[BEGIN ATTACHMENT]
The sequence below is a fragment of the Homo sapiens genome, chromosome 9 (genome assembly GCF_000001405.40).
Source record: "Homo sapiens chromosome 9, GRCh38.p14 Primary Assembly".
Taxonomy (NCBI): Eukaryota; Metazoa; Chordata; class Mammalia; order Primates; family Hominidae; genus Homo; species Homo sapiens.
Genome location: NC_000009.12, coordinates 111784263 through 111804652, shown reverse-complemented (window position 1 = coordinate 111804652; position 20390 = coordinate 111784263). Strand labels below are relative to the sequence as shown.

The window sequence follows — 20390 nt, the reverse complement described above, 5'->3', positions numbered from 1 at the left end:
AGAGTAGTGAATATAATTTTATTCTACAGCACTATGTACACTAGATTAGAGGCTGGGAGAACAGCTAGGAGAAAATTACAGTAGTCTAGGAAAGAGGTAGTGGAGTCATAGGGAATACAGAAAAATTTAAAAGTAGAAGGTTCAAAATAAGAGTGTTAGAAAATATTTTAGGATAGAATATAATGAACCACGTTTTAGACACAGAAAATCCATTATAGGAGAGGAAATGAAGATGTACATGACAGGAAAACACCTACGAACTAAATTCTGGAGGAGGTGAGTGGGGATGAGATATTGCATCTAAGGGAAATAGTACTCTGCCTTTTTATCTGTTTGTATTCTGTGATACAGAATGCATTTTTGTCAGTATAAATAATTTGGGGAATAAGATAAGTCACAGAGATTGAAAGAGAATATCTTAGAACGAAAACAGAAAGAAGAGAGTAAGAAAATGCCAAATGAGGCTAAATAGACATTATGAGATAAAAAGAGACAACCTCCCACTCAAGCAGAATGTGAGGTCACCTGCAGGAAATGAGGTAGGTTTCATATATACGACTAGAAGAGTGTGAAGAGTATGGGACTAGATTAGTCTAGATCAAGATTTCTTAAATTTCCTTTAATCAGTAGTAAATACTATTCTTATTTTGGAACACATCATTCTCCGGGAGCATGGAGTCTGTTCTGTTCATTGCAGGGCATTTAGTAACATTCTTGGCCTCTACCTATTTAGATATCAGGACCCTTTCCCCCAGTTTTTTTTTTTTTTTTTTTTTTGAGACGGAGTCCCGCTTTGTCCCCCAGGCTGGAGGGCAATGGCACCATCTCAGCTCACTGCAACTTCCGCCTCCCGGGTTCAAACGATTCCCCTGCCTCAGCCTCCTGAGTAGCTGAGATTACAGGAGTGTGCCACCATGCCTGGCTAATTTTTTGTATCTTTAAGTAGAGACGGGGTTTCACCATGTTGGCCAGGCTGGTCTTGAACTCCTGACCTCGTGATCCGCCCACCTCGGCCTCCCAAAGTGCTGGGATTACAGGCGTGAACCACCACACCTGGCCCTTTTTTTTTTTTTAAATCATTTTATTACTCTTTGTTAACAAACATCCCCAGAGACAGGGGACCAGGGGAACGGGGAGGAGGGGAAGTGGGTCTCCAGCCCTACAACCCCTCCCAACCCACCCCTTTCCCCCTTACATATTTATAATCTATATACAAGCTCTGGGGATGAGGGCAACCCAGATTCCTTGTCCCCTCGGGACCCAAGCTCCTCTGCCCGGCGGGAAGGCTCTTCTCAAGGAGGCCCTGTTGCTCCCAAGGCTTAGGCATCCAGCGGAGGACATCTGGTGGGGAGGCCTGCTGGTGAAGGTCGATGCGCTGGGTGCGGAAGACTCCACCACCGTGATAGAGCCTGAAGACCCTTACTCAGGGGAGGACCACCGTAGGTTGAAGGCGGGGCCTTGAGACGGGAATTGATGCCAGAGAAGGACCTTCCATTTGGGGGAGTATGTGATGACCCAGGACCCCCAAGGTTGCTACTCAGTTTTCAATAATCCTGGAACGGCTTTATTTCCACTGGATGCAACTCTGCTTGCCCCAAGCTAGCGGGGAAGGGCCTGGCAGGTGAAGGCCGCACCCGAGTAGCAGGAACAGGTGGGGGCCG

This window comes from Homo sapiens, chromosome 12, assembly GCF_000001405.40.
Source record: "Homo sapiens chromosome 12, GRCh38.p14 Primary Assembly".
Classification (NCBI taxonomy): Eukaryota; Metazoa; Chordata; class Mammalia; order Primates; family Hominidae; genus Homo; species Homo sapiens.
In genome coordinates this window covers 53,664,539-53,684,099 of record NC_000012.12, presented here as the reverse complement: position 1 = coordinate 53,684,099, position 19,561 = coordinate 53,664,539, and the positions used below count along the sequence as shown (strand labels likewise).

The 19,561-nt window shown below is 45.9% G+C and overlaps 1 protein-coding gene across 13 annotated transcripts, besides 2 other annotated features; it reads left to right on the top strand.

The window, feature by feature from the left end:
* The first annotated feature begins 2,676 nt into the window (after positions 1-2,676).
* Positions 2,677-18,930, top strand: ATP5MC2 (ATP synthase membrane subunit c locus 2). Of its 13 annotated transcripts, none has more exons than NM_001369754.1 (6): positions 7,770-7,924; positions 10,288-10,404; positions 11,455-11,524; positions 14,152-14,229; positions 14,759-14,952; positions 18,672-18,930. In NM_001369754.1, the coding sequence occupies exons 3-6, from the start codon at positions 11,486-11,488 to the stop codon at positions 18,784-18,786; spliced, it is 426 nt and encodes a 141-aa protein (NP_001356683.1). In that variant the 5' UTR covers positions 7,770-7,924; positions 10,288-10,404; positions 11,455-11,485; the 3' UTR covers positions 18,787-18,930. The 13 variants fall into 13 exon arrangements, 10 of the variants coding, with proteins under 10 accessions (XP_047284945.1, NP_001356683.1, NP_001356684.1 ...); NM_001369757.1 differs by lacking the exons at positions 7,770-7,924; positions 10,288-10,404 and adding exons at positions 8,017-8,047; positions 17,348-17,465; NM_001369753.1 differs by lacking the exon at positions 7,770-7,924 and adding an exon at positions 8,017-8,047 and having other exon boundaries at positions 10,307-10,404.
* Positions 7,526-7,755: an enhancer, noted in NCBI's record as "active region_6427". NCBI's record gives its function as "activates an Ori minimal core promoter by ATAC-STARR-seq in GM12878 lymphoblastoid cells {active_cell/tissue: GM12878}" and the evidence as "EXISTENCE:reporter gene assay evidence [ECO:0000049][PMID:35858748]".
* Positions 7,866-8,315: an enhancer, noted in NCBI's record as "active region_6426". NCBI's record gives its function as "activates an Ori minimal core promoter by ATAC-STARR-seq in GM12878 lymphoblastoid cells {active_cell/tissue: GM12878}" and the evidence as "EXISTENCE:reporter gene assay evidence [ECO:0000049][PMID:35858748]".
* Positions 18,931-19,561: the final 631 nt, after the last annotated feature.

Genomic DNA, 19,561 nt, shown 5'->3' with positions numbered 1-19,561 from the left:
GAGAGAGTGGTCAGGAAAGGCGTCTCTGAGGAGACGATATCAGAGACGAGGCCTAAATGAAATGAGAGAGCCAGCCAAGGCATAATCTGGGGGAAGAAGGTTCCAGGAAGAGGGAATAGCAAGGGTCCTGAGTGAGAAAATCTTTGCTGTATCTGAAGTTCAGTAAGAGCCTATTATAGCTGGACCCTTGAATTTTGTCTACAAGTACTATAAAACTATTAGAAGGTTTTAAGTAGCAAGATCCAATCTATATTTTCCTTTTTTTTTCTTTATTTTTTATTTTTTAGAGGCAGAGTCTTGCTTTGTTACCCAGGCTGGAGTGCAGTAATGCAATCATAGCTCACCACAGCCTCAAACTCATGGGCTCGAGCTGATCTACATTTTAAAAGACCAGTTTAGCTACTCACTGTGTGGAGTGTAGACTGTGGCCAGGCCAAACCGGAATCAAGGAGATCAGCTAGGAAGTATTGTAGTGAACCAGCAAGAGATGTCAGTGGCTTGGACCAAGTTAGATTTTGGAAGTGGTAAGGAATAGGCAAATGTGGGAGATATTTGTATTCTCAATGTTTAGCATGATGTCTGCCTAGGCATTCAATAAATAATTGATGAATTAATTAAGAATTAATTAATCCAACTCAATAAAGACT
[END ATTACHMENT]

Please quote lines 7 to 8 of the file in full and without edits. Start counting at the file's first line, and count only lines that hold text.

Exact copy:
This window comes from Homo sapiens, chromosome 12, assembly GCF_000001405.40.
Source record: "Homo sapiens chromosome 12, GRCh38.p14 Primary Assembly".